Southland economy among NZ's best

BILL ENGLISH
Last updated 10:07 16/04/2014

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OPINION: Economically, Southland has performed ahead of many other regions around New Zealand in recent years.

From 2007 to 2013, Southland's economy increased 40.9 per cent, well ahead of the national movement of 24.5 per cent.

By comparison, our neighbours in Otago experienced an increase in their economy of just 25.6 per cent over the same period.

This new regional data has been calculated by Statistics New Zealand and is the clearest indicator yet that our regional economies have led New Zealand's recovery in recent years.

It's exciting and positive to see that Southland is one of the provinces at the top of the list and confirms what a lot of Southlanders have been saying for a long time.

For the Government it is important for us to have clear indicators for the regions of the results of their efforts to attract investment and encourage growth.

From 2007 to 2013, Southland experienced growth above the national average, while regions such as Auckland, the West Coast, and Waikato were just under the average.

The impact of farming on this province's economy is reflected in the figures.

Agriculture accounted for 23 per cent of the region's GDP in 2011, with other industries making smaller contributions.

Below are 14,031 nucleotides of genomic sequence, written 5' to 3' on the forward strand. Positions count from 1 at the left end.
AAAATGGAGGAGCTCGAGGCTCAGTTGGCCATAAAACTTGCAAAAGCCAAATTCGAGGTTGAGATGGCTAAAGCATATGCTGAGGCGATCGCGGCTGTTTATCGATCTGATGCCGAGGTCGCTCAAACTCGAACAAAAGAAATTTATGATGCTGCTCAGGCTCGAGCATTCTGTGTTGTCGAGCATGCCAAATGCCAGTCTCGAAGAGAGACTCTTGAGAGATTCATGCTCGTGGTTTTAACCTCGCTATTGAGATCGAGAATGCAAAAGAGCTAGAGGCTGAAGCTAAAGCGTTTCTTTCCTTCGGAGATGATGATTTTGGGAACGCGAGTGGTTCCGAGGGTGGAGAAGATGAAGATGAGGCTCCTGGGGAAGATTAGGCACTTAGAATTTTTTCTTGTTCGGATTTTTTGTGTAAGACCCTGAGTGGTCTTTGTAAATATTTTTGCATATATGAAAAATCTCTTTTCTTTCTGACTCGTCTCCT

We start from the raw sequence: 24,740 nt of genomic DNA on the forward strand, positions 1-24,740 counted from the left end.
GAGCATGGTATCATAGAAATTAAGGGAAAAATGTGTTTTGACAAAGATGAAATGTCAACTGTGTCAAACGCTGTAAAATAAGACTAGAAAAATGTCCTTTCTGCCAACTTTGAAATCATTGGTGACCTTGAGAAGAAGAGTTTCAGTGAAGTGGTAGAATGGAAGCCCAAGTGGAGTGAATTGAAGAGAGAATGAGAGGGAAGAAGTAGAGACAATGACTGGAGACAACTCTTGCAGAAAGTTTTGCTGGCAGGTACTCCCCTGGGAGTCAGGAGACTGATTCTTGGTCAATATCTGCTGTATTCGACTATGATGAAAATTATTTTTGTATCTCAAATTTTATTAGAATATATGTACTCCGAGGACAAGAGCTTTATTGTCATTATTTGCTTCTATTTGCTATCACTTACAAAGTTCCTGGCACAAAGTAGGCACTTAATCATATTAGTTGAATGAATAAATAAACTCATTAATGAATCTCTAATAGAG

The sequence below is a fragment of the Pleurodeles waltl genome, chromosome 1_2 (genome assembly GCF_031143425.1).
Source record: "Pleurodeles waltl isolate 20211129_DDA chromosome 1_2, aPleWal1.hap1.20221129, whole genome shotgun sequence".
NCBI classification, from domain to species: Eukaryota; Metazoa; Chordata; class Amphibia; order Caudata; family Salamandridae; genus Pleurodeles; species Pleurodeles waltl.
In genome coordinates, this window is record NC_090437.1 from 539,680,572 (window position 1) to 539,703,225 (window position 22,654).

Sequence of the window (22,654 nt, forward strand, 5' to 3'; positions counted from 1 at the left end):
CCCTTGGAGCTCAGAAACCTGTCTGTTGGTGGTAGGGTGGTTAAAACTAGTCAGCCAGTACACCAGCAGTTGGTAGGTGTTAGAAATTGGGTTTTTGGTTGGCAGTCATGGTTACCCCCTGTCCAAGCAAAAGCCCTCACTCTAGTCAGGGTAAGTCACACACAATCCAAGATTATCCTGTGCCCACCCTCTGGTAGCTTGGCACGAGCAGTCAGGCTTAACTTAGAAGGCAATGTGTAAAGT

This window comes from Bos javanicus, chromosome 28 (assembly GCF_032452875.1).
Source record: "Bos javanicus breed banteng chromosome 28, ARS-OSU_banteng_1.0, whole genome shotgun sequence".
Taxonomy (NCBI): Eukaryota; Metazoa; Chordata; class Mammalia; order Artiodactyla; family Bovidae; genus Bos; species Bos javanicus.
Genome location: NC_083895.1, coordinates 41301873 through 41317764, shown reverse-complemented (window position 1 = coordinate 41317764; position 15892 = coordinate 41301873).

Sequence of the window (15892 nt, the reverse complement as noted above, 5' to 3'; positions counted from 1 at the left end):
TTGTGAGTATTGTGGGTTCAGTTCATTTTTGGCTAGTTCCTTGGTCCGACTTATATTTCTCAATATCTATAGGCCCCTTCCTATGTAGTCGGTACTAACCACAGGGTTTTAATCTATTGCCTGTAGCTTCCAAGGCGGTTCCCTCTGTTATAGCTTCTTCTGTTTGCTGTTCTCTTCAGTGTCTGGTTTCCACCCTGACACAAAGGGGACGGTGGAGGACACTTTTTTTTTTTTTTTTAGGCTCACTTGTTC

In fact, from 2007 to 2011, agriculture increased by a massive 113.2 per cent, with the largest increases coming from dairy farming.

By 2012, Southland's GDP rose mainly because of sheep and beef farming, along with the contribution of manufacturing industries.

However, in 2013, GDP in this province fell slightly, reflecting a decline in agriculture, specifically dairy.

The data, up to March 31 last year, covers the period of the global financial crisis, the Canterbury earthquakes, and last summer's drought, which affected farmers in Southland.

Overall, the South Island has experienced stronger growth than the North Island in the past five years.

The South Island has grown at 21 per cent while the North Island has grown at 13 per cent.

This is another signal, alongside lower unemployment rates, that there is potential for significant job growth in the South Island.

It also confirms the fantastic opportunities that exist in the Southland both now and into the future.

* Bill English is MP for Clutha- Southland.

 

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- The Southland Times

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